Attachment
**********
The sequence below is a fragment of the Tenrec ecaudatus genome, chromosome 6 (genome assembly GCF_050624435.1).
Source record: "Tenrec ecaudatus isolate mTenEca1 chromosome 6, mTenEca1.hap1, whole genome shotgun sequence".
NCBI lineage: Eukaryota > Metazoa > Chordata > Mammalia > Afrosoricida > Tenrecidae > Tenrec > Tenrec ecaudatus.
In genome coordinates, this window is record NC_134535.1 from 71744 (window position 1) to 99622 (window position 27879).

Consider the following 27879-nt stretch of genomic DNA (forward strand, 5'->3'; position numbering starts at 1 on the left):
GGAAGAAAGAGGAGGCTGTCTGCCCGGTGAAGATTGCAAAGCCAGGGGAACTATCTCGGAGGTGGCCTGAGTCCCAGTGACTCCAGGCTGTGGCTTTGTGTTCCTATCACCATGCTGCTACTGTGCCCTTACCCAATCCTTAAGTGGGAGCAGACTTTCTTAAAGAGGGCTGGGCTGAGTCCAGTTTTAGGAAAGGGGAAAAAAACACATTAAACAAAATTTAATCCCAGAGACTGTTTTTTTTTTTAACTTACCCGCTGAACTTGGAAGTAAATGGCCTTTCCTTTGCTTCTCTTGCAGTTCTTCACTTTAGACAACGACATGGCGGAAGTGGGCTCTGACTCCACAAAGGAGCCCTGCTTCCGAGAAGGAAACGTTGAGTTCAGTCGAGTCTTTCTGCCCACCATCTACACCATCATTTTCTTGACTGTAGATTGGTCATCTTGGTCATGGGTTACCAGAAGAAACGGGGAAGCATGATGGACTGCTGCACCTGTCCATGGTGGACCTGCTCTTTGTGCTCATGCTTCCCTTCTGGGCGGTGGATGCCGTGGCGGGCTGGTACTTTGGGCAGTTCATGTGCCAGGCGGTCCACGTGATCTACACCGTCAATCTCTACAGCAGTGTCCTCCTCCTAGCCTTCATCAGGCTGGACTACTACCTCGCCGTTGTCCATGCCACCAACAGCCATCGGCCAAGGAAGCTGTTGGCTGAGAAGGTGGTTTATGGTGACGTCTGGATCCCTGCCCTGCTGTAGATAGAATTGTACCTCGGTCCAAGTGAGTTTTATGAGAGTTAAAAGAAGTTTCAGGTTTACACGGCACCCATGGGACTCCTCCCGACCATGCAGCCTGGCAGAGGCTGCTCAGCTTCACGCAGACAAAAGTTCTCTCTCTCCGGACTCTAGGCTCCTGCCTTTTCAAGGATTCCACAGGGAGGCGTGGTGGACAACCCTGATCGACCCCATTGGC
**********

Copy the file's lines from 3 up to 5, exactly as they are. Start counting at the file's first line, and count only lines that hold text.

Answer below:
NCBI lineage: Eukaryota > Metazoa > Chordata > Mammalia > Afrosoricida > Tenrecidae > Tenrec > Tenrec ecaudatus.
In genome coordinates, this window is record NC_134535.1 from 71744 (window position 1) to 99622 (window position 27879).

Consider the following 27879-nt stretch of genomic DNA (forward strand, 5'->3'; position numbering starts at 1 on the left):